#MeToo in Greece: An Ongoing Movement for Social Justice

#MeToo in Greece: An Ongoing Movement for Social Justice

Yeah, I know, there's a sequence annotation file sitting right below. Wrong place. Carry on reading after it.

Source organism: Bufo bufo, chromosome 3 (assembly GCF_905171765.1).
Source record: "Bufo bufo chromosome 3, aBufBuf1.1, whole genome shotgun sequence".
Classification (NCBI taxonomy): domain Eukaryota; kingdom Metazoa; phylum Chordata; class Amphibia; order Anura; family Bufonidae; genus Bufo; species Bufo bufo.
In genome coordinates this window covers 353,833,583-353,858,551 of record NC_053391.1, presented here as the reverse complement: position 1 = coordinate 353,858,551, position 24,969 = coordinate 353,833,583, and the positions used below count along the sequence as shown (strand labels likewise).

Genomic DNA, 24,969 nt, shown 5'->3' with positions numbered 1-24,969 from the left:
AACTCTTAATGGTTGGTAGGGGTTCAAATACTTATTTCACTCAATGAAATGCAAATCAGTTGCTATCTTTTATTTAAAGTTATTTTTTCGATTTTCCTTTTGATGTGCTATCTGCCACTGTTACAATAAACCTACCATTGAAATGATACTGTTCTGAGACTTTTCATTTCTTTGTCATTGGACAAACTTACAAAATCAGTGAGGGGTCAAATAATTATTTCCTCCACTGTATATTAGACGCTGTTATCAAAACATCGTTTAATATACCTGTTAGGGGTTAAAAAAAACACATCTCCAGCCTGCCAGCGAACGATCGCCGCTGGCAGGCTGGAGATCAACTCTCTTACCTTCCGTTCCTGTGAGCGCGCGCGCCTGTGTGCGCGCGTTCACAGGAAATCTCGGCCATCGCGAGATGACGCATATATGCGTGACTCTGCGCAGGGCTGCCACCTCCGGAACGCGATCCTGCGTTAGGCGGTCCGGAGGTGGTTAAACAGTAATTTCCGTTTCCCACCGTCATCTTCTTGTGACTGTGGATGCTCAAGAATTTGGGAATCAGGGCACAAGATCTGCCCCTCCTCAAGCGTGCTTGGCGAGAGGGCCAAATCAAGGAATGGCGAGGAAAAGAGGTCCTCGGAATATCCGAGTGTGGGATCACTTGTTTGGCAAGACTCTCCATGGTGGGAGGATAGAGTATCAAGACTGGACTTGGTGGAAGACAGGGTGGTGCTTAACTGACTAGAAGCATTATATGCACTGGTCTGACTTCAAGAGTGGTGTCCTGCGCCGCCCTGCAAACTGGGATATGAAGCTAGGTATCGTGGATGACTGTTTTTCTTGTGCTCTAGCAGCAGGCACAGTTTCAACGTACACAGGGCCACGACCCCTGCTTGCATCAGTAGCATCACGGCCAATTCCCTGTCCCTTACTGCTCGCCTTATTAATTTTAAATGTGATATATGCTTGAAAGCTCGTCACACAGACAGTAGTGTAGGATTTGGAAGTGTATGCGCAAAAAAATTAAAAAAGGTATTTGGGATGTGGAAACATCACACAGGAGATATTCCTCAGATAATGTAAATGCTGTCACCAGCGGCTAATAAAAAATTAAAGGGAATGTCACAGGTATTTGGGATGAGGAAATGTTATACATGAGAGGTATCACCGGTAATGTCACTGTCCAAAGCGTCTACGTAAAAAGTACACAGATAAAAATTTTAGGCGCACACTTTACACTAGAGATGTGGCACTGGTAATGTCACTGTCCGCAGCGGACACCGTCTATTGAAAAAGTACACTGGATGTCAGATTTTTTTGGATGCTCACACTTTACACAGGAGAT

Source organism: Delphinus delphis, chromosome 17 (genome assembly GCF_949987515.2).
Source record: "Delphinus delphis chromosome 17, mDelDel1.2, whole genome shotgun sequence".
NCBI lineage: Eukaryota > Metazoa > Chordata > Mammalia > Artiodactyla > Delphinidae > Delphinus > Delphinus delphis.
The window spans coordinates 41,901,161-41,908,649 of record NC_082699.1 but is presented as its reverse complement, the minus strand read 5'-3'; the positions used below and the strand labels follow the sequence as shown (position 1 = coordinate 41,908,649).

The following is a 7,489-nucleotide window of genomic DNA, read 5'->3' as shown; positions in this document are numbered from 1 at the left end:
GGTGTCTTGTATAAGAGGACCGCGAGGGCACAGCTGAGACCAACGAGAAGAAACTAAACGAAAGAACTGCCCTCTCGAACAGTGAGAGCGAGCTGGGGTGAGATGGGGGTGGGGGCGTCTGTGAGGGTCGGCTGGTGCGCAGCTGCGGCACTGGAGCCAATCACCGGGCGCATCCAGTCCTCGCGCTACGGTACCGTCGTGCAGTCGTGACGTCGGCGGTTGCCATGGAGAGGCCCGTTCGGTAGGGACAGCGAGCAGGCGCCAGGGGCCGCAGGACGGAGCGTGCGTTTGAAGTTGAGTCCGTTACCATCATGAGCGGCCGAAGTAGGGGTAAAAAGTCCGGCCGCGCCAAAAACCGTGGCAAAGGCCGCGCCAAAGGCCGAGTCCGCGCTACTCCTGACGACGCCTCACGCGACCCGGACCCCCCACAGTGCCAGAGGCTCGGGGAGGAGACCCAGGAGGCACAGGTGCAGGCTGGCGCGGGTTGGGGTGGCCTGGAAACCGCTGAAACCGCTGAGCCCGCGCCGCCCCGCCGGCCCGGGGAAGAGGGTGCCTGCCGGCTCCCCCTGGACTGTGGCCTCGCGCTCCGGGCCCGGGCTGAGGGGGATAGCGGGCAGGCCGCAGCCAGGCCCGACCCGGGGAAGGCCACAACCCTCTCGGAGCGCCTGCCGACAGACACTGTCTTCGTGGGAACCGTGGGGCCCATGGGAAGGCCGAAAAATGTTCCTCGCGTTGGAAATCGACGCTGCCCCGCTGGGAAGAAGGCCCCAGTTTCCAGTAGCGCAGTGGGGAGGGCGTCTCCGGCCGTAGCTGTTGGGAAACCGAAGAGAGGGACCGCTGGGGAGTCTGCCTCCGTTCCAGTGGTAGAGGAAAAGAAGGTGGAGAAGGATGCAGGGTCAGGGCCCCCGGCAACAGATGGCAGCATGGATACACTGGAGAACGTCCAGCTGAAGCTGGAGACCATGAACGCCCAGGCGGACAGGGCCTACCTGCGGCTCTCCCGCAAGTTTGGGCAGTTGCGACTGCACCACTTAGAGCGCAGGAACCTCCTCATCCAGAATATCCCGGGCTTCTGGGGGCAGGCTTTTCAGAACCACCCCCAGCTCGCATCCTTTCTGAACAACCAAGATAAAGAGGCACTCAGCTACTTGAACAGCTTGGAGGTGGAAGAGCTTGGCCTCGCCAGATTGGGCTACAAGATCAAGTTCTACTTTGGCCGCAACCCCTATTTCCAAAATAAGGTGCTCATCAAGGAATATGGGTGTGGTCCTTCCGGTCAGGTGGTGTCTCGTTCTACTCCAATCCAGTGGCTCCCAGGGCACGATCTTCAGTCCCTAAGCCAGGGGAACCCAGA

Eleni Siapikoudi, member of the Writers' Team of Libertas    In Greece, only a limited number of people were truly aware of the international MeToo Movement before Sofia Bekatorou, an Olympic, World and European sailing champion, spoke openly about her experience as a victim of sexual abuse, first, to a magazine and later to an online event. Speaking courageously, she said that she was harassed from a senior member of Greece’s Sailing Federation (HSF) when she was 21. These allegations triggered nothing short of a domino effect in Greek society, causing athletes, actors and other members of society to break their silence and share their own experiences of abuse and harassment, sometimes accusing highly respected and well-established individuals in the arts, sports and entertainment industries. Bekatorou, today a mother of two children, is one of the countless women (and men) who have been abused by those in power, in sports federations, universities, political organizations, and private companies, mostly men who refuse to take "no" for an answer. The case of Bekatorou has highlighted another aspect of the scandal: the aggressors’ confidence was based on a sense of impunity, due to their connection with political and financial agents. Bekatorou said that speaking out was not easy. She remained silent for years out of the fear of social stigma. A few months after her revelation, however, women and men have begun to talk: an outpouring of allegations which cast a troubling light on the abuse of power by artists, journalists, university professors, state officials, politicians and other public figures. If it took only one person, to mobilize such a movement, then it is the right time for the Greek society to speak up and put an end to this violence. Even before the dust of Bekatorou’s allegations has settled, new allegations have emerged to rock the political landscape. The artistic director of the National Theater, Dimitris Lignadis, has been accused of sexual abuse and rape against minors. The Minister of Culture and close associate of the Prime Minister Lina Mendoni defended Lignadis at first place. However, as more information about the allegations was made public, she quickly changed her position, calling him “a very dangerous person” who “deceived” her, because he was a good actor. Lignadis resigned and soon after was arrested but the world of art was not satisfied, and went on to launch a social media campaign calling for Mendoni’s resignation. A European-wide survey for the violence against women shows that almost 13 million women have experienced violent behavior in the last 12 months and almost 3,7 million women have experienced sexual abuse. The general results are incredibly disappointing with 1 out of 3 women being a victim of physical or sexual abuse after the age of 15. #MeToo is necessary today, more than ever. Greece, like the rest of Europe, faces severe challenges vis-à-vis gender equality. This movement has two dimensions: first, it is a decisive step for women and men to start speaking. A new culture of zero-tolerance is now calling for a substantial reformation of our judicial system and the way it deals with allegations of former or current abuse. After all, the victims have to deal with a traumatic experience during the (several) testimonies they are called to give. Second, the psychological effects, namely societal prejudice and bias, affect the victims to an exhausting degree. The time for radical improvements has come. At this time of year, with so much focus on International Women’s Day and the challenges faced by women in society, it is an especially good opportunity to all citizens and involved parties what women (and vulnerable groups) have to deal with frequently. Europe needs to promote an open and liberalized society, with equality and inclusion, in which women will be equally treated and represented. Education is important: it is vital to educate women and girls about their right to be treated equally, and their need to fight for justice. At the same time, it is just as important to educate and work with boys from early age to find ways to prevent violence against women and men and promote respectful relationships As liberals, respect for human rights across the world is one of our core values. We must act and we must do it now.   Sources: https://fra.europa.eu/en/data-and-maps/violence-against-women-survey/survey-information https://www.unwomen.org/en/what-we-do/ending-violence-against-women/facts-and-figures https://fra.europa.eu/sites/default/files/fra-2014-vaw-survey-factsheet_en.pdf https://www.unwomen.org/en/what-we-do/ending-violence-against-women https://www.athensvoice.gr/politics/700878_o-viasmos-kai-i-parenohlisi-einai-thema-isotitas https://www.freiheit.org/greece/metoo-greece-olympic-gold-winner-speaks-out-over-sexual-harassment-amidst-political   About the author: Eleni Siapikoudi is the President of Young Liberals Greece. She has a Bachelor in Balkan, Slavic and Oriental Studies and Master in International Politics and Politics & Economics of Southeastern Europe. She is especially interested in political developments in Southeastern Europe, reconciliation in post-conflict societies, and women and youth empowerment.

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